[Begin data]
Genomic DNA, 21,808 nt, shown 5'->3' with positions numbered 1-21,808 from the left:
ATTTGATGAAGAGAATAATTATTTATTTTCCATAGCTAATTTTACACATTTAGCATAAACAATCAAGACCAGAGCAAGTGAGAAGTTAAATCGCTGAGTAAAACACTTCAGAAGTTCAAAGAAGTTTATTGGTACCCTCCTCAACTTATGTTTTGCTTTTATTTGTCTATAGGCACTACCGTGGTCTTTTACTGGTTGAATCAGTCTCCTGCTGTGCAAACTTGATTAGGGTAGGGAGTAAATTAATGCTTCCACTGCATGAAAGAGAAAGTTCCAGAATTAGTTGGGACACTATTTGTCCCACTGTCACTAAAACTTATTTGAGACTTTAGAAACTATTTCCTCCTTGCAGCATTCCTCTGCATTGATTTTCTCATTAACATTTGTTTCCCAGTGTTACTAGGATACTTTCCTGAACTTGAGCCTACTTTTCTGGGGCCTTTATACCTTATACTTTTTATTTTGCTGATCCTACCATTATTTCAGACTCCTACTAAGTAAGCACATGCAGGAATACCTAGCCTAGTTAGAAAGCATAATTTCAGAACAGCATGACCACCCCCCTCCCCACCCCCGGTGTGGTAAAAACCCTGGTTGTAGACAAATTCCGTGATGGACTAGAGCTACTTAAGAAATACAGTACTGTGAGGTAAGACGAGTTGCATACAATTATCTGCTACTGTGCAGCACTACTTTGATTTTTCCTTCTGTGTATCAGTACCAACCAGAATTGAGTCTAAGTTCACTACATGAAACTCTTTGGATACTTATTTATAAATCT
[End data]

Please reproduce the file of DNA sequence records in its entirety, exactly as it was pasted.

Genomic DNA, 21,808 nt, shown 5'->3' with positions numbered 1-21,808 from the left:
ATTTGATGAAGAGAATAATTATTTATTTTCCATAGCTAATTTTACACATTTAGCATAAACAATCAAGACCAGAGCAAGTGAGAAGTTAAATCGCTGAGTAAAACACTTCAGAAGTTCAAAGAAGTTTATTGGTACCCTCCTCAACTTATGTTTTGCTTTTATTTGTCTATAGGCACTACCGTGGTCTTTTACTGGTTGAATCAGTCTCCTGCTGTGCAAACTTGATTAGGGTAGGGAGTAAATTAATGCTTCCACTGCATGAAAGAGAAAGTTCCAGAATTAGTTGGGACACTATTTGTCCCACTGTCACTAAAACTTATTTGAGACTTTAGAAACTATTTCCTCCTTGCAGCATTCCTCTGCATTGATTTTCTCATTAACATTTGTTTCCCAGTGTTACTAGGATACTTTCCTGAACTTGAGCCTACTTTTCTGGGGCCTTTATACCTTATACTTTTTATTTTGCTGATCCTACCATTATTTCAGACTCCTACTAAGTAAGCACATGCAGGAATACCTAGCCTAGTTAGAAAGCATAATTTCAGAACAGCATGACCACCCCCCTCCCCACCCCCGGTGTGGTAAAAACCCTGGTTGTAGACAAATTCCGTGATGGACTAGAGCTACTTAAGAAATACAGTACTGTGAGGTAAGACGAGTTGCATACAATTATCTGCTACTGTGCAGCACTACTTTGATTTTTCCTTCTGTGTATCAGTACCAACCAGAATTGAGTCTAAGTTCACTACATGAAACTCTTTGGATACTTATTTATAAATCT